As the cost of new apartment units rises, so does the difference between older units and new ones. If we compare the prices of new residential units, which are now around €2,500/sqm + VAT, and older ones, selling at €1,200-€1,500/sqm, the difference is large.

The consideration should be whether it is advantageous to buy an older unit and upgrade it, especially for units within cities, where there is higher demand.

Then buying older units, one needs to look at the plumbing and electrical, and check for any problems, both in the unit and common areas, and the existence of a title deed, which makes it easier to obtain finance and resell. Depending on what the whole project will cost, you can decide whether it is more cost-effective than buying new.

Older units have more spacious areas, but may lack private parking and storage space, of great importance by today’s standards.

If you are considering older apartments focus on units up to 15-18 years old, since then private parking and storage space was included, with good quality lifts. Any problems should be obvious.

Look into the management committee of buildings, whether common expenses are paid, anticipated new costs and any arrears from common charges issues.

A recent example is a 15-year-old three-bedroom unit in a central residential location in Nicosia sold for €190,000. It was in good condition, but it needed some upgrading, mainly of the bathroom and kitchen, costing around €25,000. With conveyancing the total costs came to around €225,000. The apartment was then rented for €1,000/month, and there is a proposal for purchase of it for €290,000 – a resale profit of around 30 per cent over 6 months.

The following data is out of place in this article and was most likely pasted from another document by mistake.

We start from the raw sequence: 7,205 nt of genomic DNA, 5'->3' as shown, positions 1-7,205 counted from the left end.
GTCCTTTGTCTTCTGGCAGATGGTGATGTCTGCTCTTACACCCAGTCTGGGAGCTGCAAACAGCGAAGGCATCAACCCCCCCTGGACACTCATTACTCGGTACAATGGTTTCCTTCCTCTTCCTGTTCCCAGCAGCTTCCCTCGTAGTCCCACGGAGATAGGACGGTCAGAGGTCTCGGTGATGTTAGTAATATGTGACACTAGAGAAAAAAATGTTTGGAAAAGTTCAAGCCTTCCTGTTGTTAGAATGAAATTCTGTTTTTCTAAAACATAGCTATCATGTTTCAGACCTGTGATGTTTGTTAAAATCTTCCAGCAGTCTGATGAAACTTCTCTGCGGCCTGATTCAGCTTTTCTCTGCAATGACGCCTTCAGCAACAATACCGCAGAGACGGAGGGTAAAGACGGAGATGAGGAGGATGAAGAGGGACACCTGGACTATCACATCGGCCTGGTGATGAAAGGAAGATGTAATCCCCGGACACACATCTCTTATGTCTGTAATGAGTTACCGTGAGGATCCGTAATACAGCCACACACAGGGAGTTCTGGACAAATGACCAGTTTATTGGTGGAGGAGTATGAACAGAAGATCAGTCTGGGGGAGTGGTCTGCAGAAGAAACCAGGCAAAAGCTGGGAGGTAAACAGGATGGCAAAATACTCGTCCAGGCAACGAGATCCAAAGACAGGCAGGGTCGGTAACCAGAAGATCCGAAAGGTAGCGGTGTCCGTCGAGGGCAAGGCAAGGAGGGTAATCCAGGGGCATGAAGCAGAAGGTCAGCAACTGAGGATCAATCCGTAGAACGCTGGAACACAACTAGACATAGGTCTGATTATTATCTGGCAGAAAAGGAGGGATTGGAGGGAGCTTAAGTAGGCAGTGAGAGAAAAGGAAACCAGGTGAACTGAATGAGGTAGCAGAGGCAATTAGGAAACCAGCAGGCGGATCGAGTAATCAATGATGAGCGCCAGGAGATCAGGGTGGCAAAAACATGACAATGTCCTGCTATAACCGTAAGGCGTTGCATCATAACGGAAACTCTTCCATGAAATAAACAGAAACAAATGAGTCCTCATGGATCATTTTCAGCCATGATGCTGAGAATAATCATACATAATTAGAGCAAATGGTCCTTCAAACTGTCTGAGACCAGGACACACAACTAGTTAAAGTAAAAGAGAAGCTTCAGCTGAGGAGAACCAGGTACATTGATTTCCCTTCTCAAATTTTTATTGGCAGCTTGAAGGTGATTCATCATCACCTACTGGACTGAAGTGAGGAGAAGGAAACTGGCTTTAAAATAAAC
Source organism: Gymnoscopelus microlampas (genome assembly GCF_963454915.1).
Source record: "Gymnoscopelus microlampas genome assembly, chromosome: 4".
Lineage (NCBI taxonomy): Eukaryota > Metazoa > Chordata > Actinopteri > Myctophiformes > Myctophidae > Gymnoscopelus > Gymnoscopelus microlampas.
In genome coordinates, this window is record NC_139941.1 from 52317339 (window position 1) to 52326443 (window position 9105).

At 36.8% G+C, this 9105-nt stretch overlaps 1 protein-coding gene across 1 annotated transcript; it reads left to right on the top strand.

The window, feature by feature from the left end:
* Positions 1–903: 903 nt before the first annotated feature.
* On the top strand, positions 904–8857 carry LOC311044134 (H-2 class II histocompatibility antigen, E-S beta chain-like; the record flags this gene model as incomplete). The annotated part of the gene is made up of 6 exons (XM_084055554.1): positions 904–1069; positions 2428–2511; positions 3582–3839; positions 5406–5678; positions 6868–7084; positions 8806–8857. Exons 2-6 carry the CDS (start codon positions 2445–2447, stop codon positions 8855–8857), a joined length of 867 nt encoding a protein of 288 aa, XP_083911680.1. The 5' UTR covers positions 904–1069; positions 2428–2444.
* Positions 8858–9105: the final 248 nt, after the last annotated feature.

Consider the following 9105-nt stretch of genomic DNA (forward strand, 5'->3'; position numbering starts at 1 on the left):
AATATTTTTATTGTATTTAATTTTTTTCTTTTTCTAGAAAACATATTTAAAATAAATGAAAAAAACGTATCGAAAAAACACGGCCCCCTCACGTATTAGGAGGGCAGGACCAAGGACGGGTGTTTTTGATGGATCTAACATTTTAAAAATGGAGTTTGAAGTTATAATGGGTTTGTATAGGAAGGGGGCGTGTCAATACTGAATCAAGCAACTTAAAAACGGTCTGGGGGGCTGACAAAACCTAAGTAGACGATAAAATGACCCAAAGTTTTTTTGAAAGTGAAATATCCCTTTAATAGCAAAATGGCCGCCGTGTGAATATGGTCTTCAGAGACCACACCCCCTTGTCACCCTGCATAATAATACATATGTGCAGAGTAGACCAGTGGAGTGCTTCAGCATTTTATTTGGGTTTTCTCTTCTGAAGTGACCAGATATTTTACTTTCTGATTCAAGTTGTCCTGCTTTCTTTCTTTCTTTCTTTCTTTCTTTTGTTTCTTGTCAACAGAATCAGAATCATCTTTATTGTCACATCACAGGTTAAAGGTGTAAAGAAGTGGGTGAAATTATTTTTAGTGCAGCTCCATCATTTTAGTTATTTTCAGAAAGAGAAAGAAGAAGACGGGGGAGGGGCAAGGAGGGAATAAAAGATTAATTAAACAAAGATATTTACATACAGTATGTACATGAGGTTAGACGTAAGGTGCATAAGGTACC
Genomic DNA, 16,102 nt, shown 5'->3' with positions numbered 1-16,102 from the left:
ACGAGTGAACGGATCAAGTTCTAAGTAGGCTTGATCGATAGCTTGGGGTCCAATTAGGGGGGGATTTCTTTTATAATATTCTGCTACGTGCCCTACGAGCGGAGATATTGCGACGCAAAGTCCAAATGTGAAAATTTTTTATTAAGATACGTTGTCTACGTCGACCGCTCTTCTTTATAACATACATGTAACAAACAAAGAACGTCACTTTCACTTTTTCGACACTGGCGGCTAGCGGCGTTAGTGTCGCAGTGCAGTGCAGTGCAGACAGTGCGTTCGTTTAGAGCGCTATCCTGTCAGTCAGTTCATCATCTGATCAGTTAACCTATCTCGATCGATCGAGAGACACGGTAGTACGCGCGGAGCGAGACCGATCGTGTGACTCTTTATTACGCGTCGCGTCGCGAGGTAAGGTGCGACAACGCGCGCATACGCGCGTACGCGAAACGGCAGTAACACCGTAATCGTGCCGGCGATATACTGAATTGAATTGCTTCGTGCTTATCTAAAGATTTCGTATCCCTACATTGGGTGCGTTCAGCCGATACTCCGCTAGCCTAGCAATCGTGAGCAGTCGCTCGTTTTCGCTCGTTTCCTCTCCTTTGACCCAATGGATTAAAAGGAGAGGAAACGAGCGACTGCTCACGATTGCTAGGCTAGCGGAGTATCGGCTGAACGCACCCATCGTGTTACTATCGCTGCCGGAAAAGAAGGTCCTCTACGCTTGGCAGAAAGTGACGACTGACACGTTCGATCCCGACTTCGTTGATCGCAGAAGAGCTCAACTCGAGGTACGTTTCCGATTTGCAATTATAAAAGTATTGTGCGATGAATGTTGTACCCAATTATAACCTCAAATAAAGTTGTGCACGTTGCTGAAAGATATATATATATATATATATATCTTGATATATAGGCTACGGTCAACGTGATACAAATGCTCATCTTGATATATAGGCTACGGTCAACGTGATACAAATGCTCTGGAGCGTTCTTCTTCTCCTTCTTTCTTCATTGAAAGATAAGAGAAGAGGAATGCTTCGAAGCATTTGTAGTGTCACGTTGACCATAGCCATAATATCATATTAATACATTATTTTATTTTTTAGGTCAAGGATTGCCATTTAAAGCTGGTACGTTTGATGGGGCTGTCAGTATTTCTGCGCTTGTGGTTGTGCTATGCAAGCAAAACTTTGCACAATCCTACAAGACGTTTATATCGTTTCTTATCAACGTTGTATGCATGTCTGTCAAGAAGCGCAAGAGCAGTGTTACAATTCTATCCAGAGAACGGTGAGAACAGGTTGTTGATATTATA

In another case, a one-bedroom unit in Neapolis Quarter, Limassol with a rent of €400/month, was upgraded at a cost of €10,000, and immediately rented for €600/month – a return of 24 per cent on the additional investment, and there is an offer to buy from a third party immediately.

Older houses on the periphery of town centres, especially in areas that remain purely residential without dense apartment housing, as the data currently stands, are priced as if vacant plots. With an upgrade cost of €100,000-€150,000 these units can be converted into attractive residential units in prime demand areas.

The same applies for older offices that have the potential to be modernised with modern amenities (again, special attention should be paid to entrances, parking spaces and external appearance).

As a general rule here are some of the factors to look at:

  • The immediate area: The condition and type of development, if there are vacant plots that will eventually be developed, increasing the density of the neighborhood
  • Nearby public green spaces, which are a particularly attractive to young families
  • Public and private schools in the area and transport

Looking at the market in general, there has been a drop in interest in luxury units in high rises following the end of the citizenship by investment scheme. Even with a 50 per cent discount on such units, they remain expensive for Cypriots. Problems are expected with the management and maintenance costs of such towers. There is an expected new wave of supply with the construction of the three marinas and so on. Great caution is needed when it comes to real estate market.

Antonis Loizou & Associates EPE – Real Estate Valuers, Estate Agents & Property Consultants,, [email protected]